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Russian Journalist Describes Brutal Beating After Deportation Trial
7 August, 2017
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Photo credit: Vlad Doshkin, "Novaya Gazeta"

Last week, a Russian court ruled to deport independent journalist Khudoberdi Nurmatov — better known by his penname Ali Feruz — back to his native Uzbekistan. That decision has sparked controversy both in Russia and abroad.

Read More: He Fled Torture In Uzbekistan. Now, Russia Wants To Send Him Back 

If returned to Uzbekistan, Nurmatov will likely face imprisonment and torture as an independent journalist, a human rights activist, and a gay man. Shortly after the deportation decision, the European Court of Human Rights forbade Russia from deporting Nurmatov until it could rule on his appeal.

But that does not mean Nurmatov is out of the woods yet. The journalist has also faced abuse at the hands of Russian law enforcement. After his trial, Nurmatov wrote a note to Dmitry Muratov, the editor-in-chief of Novaya Gazeta, where he worked, describing his cruel treatment in custody.

Hromadske is publishing the full text of the note from “Novaya Gazeta.”

Khudoberdi Nurmatov’s memo to the chief editor of Novaya Gazeta:

After the court announced its decision everybody left the courtroom. I couldn’t believe the decision, that they will put me in the holding center for people facing deportation.

They left me and my lawyer to wait for a copy of court’s decision. At that moment I blacked out. I was frightened. Than I saw a pen and unconsciously took it. I don’t remember what happened next. I came to only when I was taken from the court’s building.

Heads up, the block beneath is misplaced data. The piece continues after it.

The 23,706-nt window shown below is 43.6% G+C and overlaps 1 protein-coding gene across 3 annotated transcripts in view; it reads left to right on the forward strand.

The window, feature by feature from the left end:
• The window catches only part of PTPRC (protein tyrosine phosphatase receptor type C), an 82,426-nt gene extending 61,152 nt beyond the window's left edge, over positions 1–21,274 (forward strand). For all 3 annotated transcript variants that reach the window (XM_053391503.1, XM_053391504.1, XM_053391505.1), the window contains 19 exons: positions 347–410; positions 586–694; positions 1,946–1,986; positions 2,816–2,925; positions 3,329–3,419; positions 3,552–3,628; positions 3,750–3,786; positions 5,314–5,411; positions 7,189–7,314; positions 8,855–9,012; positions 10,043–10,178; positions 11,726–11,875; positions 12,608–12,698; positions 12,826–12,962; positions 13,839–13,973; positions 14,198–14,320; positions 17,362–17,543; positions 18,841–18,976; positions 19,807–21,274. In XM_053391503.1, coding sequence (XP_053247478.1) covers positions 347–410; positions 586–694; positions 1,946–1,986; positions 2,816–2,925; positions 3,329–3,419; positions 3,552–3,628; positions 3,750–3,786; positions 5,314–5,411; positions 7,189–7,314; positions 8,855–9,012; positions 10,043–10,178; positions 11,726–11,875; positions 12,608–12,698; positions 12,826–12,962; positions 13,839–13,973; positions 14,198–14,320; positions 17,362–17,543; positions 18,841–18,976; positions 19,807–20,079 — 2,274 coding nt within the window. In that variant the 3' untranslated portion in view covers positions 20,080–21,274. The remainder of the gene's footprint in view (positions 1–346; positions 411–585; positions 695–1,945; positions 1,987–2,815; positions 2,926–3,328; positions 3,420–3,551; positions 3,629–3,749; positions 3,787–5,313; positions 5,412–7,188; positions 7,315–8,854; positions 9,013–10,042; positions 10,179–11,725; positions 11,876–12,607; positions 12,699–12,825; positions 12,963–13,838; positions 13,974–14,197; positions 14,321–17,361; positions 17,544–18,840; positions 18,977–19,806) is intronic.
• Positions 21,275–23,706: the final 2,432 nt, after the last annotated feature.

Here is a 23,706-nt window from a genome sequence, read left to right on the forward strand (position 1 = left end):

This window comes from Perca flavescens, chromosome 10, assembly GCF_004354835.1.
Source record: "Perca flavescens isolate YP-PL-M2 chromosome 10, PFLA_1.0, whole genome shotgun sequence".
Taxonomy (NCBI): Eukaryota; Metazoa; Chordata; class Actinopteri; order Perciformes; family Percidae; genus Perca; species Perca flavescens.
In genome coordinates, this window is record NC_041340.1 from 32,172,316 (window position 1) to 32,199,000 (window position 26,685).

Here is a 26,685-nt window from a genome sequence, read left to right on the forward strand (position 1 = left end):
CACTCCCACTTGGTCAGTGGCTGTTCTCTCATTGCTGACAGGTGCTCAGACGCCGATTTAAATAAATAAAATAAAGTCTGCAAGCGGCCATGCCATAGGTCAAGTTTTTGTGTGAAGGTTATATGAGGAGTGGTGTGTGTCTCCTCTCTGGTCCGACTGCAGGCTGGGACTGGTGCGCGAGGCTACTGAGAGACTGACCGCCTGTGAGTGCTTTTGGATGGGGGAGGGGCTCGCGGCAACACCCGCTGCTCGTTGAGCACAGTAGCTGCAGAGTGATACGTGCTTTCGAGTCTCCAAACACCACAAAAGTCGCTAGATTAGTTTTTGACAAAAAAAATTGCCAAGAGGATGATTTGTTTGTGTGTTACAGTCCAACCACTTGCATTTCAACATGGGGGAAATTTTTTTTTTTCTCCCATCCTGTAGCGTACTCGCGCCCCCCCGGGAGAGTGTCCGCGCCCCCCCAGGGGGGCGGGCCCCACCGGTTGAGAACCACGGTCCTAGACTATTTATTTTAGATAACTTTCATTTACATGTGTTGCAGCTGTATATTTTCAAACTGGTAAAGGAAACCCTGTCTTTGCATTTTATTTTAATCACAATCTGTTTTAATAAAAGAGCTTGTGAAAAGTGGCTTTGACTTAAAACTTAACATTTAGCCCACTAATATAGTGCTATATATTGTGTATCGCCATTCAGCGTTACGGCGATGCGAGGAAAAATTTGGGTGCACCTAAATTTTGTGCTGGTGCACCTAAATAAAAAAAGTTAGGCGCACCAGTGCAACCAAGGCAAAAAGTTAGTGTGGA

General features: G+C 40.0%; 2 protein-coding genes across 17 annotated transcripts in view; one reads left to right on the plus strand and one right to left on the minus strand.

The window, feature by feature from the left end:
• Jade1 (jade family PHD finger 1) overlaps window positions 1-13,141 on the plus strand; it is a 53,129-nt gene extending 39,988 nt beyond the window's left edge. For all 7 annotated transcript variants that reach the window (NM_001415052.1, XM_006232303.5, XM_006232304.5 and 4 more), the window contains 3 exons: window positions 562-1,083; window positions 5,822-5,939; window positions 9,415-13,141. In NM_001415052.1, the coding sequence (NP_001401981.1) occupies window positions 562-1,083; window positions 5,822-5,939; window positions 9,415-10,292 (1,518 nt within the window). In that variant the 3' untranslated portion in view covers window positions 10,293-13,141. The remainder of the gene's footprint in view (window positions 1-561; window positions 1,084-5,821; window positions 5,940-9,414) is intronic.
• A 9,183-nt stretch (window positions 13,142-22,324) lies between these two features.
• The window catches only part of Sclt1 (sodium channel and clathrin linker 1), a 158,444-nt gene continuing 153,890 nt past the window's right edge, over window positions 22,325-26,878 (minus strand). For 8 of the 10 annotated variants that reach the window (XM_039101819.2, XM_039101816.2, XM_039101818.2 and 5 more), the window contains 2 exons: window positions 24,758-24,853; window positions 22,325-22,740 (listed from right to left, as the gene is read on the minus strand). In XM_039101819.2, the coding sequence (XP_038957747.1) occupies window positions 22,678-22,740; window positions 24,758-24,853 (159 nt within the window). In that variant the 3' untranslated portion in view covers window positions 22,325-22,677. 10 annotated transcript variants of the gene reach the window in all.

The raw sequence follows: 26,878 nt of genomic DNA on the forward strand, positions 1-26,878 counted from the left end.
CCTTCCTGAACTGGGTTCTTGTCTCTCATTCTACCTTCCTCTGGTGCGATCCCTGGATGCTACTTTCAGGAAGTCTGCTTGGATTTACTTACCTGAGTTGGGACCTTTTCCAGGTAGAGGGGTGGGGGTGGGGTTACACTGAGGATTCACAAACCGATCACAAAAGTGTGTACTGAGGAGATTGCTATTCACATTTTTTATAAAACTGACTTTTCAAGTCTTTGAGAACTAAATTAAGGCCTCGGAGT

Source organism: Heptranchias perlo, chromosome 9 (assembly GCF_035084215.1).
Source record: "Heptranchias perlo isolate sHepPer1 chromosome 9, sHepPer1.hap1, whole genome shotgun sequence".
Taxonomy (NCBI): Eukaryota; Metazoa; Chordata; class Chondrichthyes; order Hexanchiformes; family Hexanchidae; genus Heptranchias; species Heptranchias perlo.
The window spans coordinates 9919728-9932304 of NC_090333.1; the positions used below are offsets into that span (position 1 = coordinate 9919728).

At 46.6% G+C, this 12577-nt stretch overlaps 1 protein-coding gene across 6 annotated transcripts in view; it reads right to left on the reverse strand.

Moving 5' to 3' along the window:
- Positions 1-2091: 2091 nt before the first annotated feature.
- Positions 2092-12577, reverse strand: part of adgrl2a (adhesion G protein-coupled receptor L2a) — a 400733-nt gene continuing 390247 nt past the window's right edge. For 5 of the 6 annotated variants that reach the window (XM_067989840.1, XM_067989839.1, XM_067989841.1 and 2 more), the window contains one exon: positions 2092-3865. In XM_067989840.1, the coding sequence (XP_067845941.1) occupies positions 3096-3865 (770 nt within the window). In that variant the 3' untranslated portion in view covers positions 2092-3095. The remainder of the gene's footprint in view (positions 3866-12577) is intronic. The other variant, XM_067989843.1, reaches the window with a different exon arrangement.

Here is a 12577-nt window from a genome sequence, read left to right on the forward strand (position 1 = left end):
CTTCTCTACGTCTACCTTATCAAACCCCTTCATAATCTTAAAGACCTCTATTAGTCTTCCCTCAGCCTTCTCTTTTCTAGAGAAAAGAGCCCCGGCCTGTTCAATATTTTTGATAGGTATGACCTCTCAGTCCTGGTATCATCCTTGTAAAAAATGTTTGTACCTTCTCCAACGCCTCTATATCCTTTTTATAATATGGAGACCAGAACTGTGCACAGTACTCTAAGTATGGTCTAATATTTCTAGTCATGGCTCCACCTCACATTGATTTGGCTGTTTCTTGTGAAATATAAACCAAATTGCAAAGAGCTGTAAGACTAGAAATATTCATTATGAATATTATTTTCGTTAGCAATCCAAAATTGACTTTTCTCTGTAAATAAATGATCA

In the courtyard I saw a microbus full of migrants.

My hands were cuffed behind my back. They put me in the car and we drove off. When we had driven around 500 meters, one of the bailiffs, out of nowhere, hit me with an electric shocker.

“Better to burn such ****** with a taser,” he shouted.

“Enough, enough!” I started screaming in pain.

Then he hit me again with the shocker in my stomach and my right leg. Then my left shoulder.

I was in handcuffs the whole time.

That bailiff shouted insults at me for the entire trip to the town of Sakharovo [where the migration detention center is located].

I couldn’t memorize his ID tag number. But his colleagues called him ‘Sanya’ (Alexander).

According to chief editor Muratov, since the beating in the microbus, Nurmatov has suffered from severe chest pain and increased blood pressure. For three days, also could not eat. Muratov stressed that the guards in the convoy serve in Russia’s Federal Bailiff Service.

Human rights organization Amnesty International and the Union of Russian Journalists have both called for the authorities to overturn Nurmatov’s deportation.